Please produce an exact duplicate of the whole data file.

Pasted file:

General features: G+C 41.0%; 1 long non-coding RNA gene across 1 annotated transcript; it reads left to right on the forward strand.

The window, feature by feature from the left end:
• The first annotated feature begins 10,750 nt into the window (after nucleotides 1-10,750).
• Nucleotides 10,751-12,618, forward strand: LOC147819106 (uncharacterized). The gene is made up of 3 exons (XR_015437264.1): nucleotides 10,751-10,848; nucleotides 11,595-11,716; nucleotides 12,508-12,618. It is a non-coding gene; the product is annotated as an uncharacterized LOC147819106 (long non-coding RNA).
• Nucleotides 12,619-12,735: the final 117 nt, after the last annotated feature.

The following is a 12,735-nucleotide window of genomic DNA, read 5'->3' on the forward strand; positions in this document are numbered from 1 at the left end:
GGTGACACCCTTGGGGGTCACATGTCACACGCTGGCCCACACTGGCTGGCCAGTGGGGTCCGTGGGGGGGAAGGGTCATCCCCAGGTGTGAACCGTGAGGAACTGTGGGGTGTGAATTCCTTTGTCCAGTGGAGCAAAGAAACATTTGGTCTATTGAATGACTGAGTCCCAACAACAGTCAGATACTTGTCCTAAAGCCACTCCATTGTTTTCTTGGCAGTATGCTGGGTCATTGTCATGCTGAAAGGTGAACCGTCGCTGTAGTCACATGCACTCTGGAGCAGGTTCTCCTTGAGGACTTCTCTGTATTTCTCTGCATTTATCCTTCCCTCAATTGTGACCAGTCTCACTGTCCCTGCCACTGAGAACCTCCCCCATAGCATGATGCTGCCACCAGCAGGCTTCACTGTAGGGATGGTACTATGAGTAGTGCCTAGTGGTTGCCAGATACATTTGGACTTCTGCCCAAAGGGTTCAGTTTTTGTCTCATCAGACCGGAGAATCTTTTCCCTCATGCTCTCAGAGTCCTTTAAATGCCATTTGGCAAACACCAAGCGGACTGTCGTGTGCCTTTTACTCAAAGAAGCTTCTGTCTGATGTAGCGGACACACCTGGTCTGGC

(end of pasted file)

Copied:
General features: G+C 41.0%; 1 long non-coding RNA gene across 1 annotated transcript; it reads left to right on the forward strand.

The window, feature by feature from the left end:
• The first annotated feature begins 10,750 nt into the window (after nucleotides 1-10,750).
• Nucleotides 10,751-12,618, forward strand: LOC147819106 (uncharacterized). The gene is made up of 3 exons (XR_015437264.1): nucleotides 10,751-10,848; nucleotides 11,595-11,716; nucleotides 12,508-12,618. It is a non-coding gene; the product is annotated as an uncharacterized LOC147819106 (long non-coding RNA).
• Nucleotides 12,619-12,735: the final 117 nt, after the last annotated feature.

The following is a 12,735-nucleotide window of genomic DNA, read 5'->3' on the forward strand; positions in this document are numbered from 1 at the left end:
GGTGACACCCTTGGGGGTCACATGTCACACGCTGGCCCACACTGGCTGGCCAGTGGGGTCCGTGGGGGGGAAGGGTCATCCCCAGGTGTGAACCGTGAGGAACTGTGGGGTGTGAATTCCTTTGTCCAGTGGAGCAAAGAAACATTTGGTCTATTGAATGACTGAGTCCCAACAACAGTCAGATACTTGTCCTAAAGCCACTCCATTGTTTTCTTGGCAGTATGCTGGGTCATTGTCATGCTGAAAGGTGAACCGTCGCTGTAGTCACATGCACTCTGGAGCAGGTTCTCCTTGAGGACTTCTCTGTATTTCTCTGCATTTATCCTTCCCTCAATTGTGACCAGTCTCACTGTCCCTGCCACTGAGAACCTCCCCCATAGCATGATGCTGCCACCAGCAGGCTTCACTGTAGGGATGGTACTATGAGTAGTGCCTAGTGGTTGCCAGATACATTTGGACTTCTGCCCAAAGGGTTCAGTTTTTGTCTCATCAGACCGGAGAATCTTTTCCCTCATGCTCTCAGAGTCCTTTAAATGCCATTTGGCAAACACCAAGCGGACTGTCGTGTGCCTTTTACTCAAAGAAGCTTCTGTCTGATGTAGCGGACACACCTGGTCTGGC